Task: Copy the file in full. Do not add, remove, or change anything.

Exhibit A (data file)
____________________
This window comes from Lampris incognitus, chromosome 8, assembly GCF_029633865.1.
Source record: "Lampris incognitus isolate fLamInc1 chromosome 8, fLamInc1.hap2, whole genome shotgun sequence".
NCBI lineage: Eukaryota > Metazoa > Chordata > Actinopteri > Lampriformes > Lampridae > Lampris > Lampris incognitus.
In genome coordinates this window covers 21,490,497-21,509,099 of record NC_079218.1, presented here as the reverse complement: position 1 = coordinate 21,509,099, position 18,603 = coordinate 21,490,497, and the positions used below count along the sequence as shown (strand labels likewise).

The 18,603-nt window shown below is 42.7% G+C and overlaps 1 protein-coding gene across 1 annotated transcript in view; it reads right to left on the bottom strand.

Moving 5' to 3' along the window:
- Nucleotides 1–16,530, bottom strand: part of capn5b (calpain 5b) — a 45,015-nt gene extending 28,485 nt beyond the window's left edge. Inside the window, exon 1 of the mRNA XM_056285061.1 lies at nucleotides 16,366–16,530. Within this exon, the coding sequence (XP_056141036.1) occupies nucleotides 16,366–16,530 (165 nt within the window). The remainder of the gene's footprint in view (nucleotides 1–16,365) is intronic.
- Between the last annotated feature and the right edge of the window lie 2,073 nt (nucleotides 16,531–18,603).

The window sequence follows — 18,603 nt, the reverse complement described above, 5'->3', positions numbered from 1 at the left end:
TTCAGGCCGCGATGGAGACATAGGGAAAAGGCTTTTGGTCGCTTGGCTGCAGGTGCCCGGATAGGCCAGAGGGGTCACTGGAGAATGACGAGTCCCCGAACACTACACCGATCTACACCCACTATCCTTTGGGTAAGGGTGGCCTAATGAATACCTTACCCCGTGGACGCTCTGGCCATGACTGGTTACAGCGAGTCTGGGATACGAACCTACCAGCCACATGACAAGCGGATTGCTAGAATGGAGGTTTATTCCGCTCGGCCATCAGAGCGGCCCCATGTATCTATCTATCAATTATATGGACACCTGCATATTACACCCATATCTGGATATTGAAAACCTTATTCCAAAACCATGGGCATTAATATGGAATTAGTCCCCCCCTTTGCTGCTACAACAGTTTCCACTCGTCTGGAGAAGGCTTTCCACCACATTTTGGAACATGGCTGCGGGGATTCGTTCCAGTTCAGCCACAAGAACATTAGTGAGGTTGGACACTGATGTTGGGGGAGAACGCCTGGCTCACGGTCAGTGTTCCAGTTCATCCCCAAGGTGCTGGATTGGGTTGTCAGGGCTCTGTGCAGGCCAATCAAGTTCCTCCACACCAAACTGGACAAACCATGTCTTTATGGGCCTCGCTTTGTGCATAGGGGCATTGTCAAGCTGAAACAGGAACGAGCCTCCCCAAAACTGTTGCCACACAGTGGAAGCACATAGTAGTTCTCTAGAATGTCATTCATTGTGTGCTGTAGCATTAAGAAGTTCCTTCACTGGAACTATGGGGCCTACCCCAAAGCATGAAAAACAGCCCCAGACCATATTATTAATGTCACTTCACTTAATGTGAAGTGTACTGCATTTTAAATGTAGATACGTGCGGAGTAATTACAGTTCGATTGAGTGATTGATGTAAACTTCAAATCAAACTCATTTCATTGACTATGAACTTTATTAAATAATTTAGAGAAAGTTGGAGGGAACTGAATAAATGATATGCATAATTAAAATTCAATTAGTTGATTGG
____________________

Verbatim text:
This window comes from Lampris incognitus, chromosome 8, assembly GCF_029633865.1.
Source record: "Lampris incognitus isolate fLamInc1 chromosome 8, fLamInc1.hap2, whole genome shotgun sequence".
NCBI lineage: Eukaryota > Metazoa > Chordata > Actinopteri > Lampriformes > Lampridae > Lampris > Lampris incognitus.
In genome coordinates this window covers 21,490,497-21,509,099 of record NC_079218.1, presented here as the reverse complement: position 1 = coordinate 21,509,099, position 18,603 = coordinate 21,490,497, and the positions used below count along the sequence as shown (strand labels likewise).

The 18,603-nt window shown below is 42.7% G+C and overlaps 1 protein-coding gene across 1 annotated transcript in view; it reads right to left on the bottom strand.

Moving 5' to 3' along the window:
- Nucleotides 1–16,530, bottom strand: part of capn5b (calpain 5b) — a 45,015-nt gene extending 28,485 nt beyond the window's left edge. Inside the window, exon 1 of the mRNA XM_056285061.1 lies at nucleotides 16,366–16,530. Within this exon, the coding sequence (XP_056141036.1) occupies nucleotides 16,366–16,530 (165 nt within the window). The remainder of the gene's footprint in view (nucleotides 1–16,365) is intronic.
- Between the last annotated feature and the right edge of the window lie 2,073 nt (nucleotides 16,531–18,603).

The window sequence follows — 18,603 nt, the reverse complement described above, 5'->3', positions numbered from 1 at the left end:
TTCAGGCCGCGATGGAGACATAGGGAAAAGGCTTTTGGTCGCTTGGCTGCAGGTGCCCGGATAGGCCAGAGGGGTCACTGGAGAATGACGAGTCCCCGAACACTACACCGATCTACACCCACTATCCTTTGGGTAAGGGTGGCCTAATGAATACCTTACCCCGTGGACGCTCTGGCCATGACTGGTTACAGCGAGTCTGGGATACGAACCTACCAGCCACATGACAAGCGGATTGCTAGAATGGAGGTTTATTCCGCTCGGCCATCAGAGCGGCCCCATGTATCTATCTATCAATTATATGGACACCTGCATATTACACCCATATCTGGATATTGAAAACCTTATTCCAAAACCATGGGCATTAATATGGAATTAGTCCCCCCCTTTGCTGCTACAACAGTTTCCACTCGTCTGGAGAAGGCTTTCCACCACATTTTGGAACATGGCTGCGGGGATTCGTTCCAGTTCAGCCACAAGAACATTAGTGAGGTTGGACACTGATGTTGGGGGAGAACGCCTGGCTCACGGTCAGTGTTCCAGTTCATCCCCAAGGTGCTGGATTGGGTTGTCAGGGCTCTGTGCAGGCCAATCAAGTTCCTCCACACCAAACTGGACAAACCATGTCTTTATGGGCCTCGCTTTGTGCATAGGGGCATTGTCAAGCTGAAACAGGAACGAGCCTCCCCAAAACTGTTGCCACACAGTGGAAGCACATAGTAGTTCTCTAGAATGTCATTCATTGTGTGCTGTAGCATTAAGAAGTTCCTTCACTGGAACTATGGGGCCTACCCCAAAGCATGAAAAACAGCCCCAGACCATATTATTAATGTCACTTCACTTAATGTGAAGTGTACTGCATTTTAAATGTAGATACGTGCGGAGTAATTACAGTTCGATTGAGTGATTGATGTAAACTTCAAATCAAACTCATTTCATTGACTATGAACTTTATTAAATAATTTAGAGAAAGTTGGAGGGAACTGAATAAATGATATGCATAATTAAAATTCAATTAGTTGATTGG